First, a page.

There’s something about this building that draws artists in from the very first glance, that inspires them. After just a few years of occupation, it has become a canvas of its own. Remnants of previous art installations still hang in the sanctuary, canvases and chalk drawings line the walls of the hallway and even the windows are decorated with geometric mini paintings of Baxter’s design. The classrooms themselves intoxicate their tenants with so much space to explore and plenty of battling light from the wall of windows and ceiling of fluorescents to play with.
Like Michails, she has made the space her own, covering nearly every corner of the place with her large-scale paintings and collage works. They’re piled against the walls, stacked between ladders. Puzzle-like pieces of canvas are pinned to the walls waiting for the perfect, permanent arrangement.
“This is just so much more open than any other place,” she says, surveying the high ceilings that have accommodated her style so well. “I think just being able to expand outward, the work has grown. I feel like I’m a goldfish sometimes. I’m in a room this big? I’ll make these big paintings. One day I want a warehouse and all my paintings will just be enormous.”
With rent at $550 per room, affordability is a big factor for many of the artists.
“Most people seek the highest return for their investment and I’m not necessarily doing that,” Bedard said. “If I was, I’d be renting it out to students. I think recognizing that the value I’m looking to generate isn’t purely monetary gives me the freedom to do what I want with it.”
Painter Andrew Dines was previously working in the kitchen of the one-room apartment he shares with his wife. He’d had never considered he could afford a real studio space until a former student tipped him off about The Church and he says he is grateful that it provides a change of scenery to inspire his work as well as an opportunity to engage creatively with his peers.
“I find myself thinking about new possibilities from being exposed to what everyone else is doing here,” Dines says. The artist, working mainly in paint and plaster, has been based out of The Church for over a year and a half. He shares a bright room on the second floor with audio-visual artist Adam Tinkle who moved in during the winter of 2018.
“It’s definitely a good community,” he says. “You get something that a lot of us lose after we get out of school, that community of artists all working nearby in a similar space where you can kind of check in on one another.”
“It’s a life sport for me. I love to collaborate,” Gullie says excitedly as he gently pushes around patterned oval cut-outs scattered on the floor of a 24-inch “room” sitting on his workshelf. Inside a crouched model figure sits alone, its habitation yet to be decorated. The artist duo, he explains, will make a series of scenes which Valiquette will photograph, then Gullie will collage: A 3D model—flattened, dismantled and rearranged—experiencing an exploration of form.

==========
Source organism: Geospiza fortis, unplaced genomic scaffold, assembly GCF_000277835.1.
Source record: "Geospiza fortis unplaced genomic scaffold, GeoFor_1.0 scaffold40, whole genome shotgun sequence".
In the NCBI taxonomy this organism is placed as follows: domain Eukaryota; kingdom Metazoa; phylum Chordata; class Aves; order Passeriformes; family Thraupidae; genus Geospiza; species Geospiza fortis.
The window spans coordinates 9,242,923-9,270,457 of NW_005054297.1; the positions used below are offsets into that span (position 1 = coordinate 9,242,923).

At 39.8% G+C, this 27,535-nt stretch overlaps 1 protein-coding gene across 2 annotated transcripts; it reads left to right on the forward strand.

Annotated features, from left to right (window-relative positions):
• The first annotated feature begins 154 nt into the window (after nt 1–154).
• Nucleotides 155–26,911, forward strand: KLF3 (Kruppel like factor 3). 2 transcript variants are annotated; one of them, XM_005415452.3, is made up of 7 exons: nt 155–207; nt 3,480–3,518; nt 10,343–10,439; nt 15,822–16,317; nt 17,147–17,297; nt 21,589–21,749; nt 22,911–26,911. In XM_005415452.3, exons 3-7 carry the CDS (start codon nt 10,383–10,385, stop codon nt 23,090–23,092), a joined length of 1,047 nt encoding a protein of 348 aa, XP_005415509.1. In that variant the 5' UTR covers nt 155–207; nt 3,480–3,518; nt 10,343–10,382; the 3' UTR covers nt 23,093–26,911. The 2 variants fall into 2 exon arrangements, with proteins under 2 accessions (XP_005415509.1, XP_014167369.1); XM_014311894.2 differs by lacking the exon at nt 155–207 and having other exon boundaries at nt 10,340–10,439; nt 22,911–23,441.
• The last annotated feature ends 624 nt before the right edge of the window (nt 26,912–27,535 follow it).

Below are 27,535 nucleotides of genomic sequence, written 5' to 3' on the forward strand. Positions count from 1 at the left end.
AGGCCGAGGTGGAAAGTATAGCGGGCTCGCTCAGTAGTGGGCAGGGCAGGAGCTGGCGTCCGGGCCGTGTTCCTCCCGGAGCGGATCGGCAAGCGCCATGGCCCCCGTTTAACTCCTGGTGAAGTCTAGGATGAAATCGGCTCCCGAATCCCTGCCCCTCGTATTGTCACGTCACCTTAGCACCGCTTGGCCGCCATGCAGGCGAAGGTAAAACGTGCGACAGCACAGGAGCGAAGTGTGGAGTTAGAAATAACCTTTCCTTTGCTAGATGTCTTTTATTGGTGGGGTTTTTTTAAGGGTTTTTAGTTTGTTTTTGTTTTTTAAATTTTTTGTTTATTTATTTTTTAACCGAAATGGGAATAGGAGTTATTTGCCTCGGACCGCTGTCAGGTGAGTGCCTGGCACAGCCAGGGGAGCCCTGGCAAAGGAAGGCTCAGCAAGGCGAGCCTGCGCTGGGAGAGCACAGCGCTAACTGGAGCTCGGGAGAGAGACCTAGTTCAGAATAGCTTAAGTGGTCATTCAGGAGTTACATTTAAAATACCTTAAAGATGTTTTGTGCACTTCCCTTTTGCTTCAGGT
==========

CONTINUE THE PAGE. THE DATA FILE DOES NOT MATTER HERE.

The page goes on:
Despite opportunities to experiment together, the artists are very aware of the precious value of solitary creative time. If a studio door is closed, the artist inside is hard at work.
“I feel like I can be a little braver here because I can shut the door, it’s just me. I don’t feel like there [are] all these eyes on every decision that I make,” Baxter explains. “It’s nice to have that privacy so you can make a really ugly painting and not worry about it. There’s a freedom here that I really like.”
The artists are at liberty to utilize as much of The Church’s potential as they’d like. They organize exhibits and pop-up shows in the sanctuary with artists from out of town and host open studio visits where anyone can come check out their workspace and, maybe, take home a work of art. Bedard says he’ll be investing more of his own time and energy into The Church over the coming years as well. That is, in addition to his new, $2 million technology-based endeavor downtown, the AI Center of Excellence. Bedard believes the planned artificial intelligence research center could draw even more creatives and industry officials to the local area.
“I think of The Church as a cooperative space. Bringing people together with a similar mindset brings a lot of really great energy and opportunities. Cross-pollinating things makes it even more exciting.”
Bedard adds that he’s been dreaming up plans for nearly every inch of the Church property. The basement is already home to the successful local kombucha brewers Yes Folk. He is currently working on turning the church rectory into additional studio space and pursuing a small artist residency program. The two-car garage might make a good welding studio. The grounds outside could serve as a sculpture garden.
“I’ve thought of turning the area into what I’d call a ‘creatrium’ where, during the dreary winter we can simulate a bright, sunny day using lighting [projects] and get artists in there to gather inspiration. There’s so much opportunity here for the intersection of art, science and technology because there are so many people here with those backgrounds and clearly not enough facilities to serve that market,” he says, “I do encourage people to take a look at the space and use their imagination in terms of what they can use it for. Have some fun.”